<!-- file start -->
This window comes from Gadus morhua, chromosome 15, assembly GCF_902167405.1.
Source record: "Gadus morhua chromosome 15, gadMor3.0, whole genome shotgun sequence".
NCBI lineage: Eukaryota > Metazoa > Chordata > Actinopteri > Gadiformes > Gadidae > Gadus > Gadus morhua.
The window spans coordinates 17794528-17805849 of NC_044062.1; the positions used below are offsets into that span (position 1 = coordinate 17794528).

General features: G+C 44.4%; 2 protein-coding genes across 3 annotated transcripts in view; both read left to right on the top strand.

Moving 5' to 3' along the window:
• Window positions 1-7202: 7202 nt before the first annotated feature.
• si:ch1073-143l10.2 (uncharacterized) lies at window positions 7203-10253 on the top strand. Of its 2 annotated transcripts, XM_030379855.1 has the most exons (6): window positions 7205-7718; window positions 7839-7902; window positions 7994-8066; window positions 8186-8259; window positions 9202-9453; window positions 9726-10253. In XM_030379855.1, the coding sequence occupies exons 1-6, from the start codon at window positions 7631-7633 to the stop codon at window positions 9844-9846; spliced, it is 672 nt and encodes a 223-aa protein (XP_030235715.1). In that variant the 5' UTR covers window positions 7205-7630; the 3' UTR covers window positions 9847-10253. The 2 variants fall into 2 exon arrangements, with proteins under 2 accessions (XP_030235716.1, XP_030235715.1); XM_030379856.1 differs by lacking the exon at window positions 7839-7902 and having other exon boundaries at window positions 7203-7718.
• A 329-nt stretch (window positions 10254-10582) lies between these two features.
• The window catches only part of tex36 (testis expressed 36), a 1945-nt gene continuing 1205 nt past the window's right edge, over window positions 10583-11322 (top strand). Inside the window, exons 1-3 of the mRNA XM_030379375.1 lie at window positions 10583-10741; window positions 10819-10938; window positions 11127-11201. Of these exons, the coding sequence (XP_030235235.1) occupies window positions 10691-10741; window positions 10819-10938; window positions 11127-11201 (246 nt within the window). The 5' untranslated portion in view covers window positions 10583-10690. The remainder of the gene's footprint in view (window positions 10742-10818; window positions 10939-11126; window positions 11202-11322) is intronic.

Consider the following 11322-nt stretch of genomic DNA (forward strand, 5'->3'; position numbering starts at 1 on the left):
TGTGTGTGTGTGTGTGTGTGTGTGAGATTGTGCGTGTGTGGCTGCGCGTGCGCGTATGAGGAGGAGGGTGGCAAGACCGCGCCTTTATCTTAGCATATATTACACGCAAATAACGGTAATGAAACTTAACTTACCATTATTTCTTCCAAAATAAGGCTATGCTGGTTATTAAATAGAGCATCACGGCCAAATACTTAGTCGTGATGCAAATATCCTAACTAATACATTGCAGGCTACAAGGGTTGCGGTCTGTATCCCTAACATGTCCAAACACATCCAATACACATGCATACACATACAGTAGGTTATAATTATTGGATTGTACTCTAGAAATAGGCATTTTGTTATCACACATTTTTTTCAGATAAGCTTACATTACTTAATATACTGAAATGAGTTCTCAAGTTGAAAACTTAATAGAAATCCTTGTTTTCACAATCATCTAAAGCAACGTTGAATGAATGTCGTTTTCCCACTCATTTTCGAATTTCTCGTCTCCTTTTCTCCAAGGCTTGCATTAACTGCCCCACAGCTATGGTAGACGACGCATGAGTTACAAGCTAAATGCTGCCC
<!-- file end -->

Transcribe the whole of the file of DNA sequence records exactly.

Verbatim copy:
This window comes from Gadus morhua, chromosome 15, assembly GCF_902167405.1.
Source record: "Gadus morhua chromosome 15, gadMor3.0, whole genome shotgun sequence".
NCBI lineage: Eukaryota > Metazoa > Chordata > Actinopteri > Gadiformes > Gadidae > Gadus > Gadus morhua.
The window spans coordinates 17794528-17805849 of NC_044062.1; the positions used below are offsets into that span (position 1 = coordinate 17794528).

General features: G+C 44.4%; 2 protein-coding genes across 3 annotated transcripts in view; both read left to right on the top strand.

Moving 5' to 3' along the window:
• Window positions 1-7202: 7202 nt before the first annotated feature.
• si:ch1073-143l10.2 (uncharacterized) lies at window positions 7203-10253 on the top strand. Of its 2 annotated transcripts, XM_030379855.1 has the most exons (6): window positions 7205-7718; window positions 7839-7902; window positions 7994-8066; window positions 8186-8259; window positions 9202-9453; window positions 9726-10253. In XM_030379855.1, the coding sequence occupies exons 1-6, from the start codon at window positions 7631-7633 to the stop codon at window positions 9844-9846; spliced, it is 672 nt and encodes a 223-aa protein (XP_030235715.1). In that variant the 5' UTR covers window positions 7205-7630; the 3' UTR covers window positions 9847-10253. The 2 variants fall into 2 exon arrangements, with proteins under 2 accessions (XP_030235716.1, XP_030235715.1); XM_030379856.1 differs by lacking the exon at window positions 7839-7902 and having other exon boundaries at window positions 7203-7718.
• A 329-nt stretch (window positions 10254-10582) lies between these two features.
• The window catches only part of tex36 (testis expressed 36), a 1945-nt gene continuing 1205 nt past the window's right edge, over window positions 10583-11322 (top strand). Inside the window, exons 1-3 of the mRNA XM_030379375.1 lie at window positions 10583-10741; window positions 10819-10938; window positions 11127-11201. Of these exons, the coding sequence (XP_030235235.1) occupies window positions 10691-10741; window positions 10819-10938; window positions 11127-11201 (246 nt within the window). The 5' untranslated portion in view covers window positions 10583-10690. The remainder of the gene's footprint in view (window positions 10742-10818; window positions 10939-11126; window positions 11202-11322) is intronic.

Consider the following 11322-nt stretch of genomic DNA (forward strand, 5'->3'; position numbering starts at 1 on the left):
TGTGTGTGTGTGTGTGTGTGTGTGAGATTGTGCGTGTGTGGCTGCGCGTGCGCGTATGAGGAGGAGGGTGGCAAGACCGCGCCTTTATCTTAGCATATATTACACGCAAATAACGGTAATGAAACTTAACTTACCATTATTTCTTCCAAAATAAGGCTATGCTGGTTATTAAATAGAGCATCACGGCCAAATACTTAGTCGTGATGCAAATATCCTAACTAATACATTGCAGGCTACAAGGGTTGCGGTCTGTATCCCTAACATGTCCAAACACATCCAATACACATGCATACACATACAGTAGGTTATAATTATTGGATTGTACTCTAGAAATAGGCATTTTGTTATCACACATTTTTTTCAGATAAGCTTACATTACTTAATATACTGAAATGAGTTCTCAAGTTGAAAACTTAATAGAAATCCTTGTTTTCACAATCATCTAAAGCAACGTTGAATGAATGTCGTTTTCCCACTCATTTTCGAATTTCTCGTCTCCTTTTCTCCAAGGCTTGCATTAACTGCCCCACAGCTATGGTAGACGACGCATGAGTTACAAGCTAAATGCTGCCC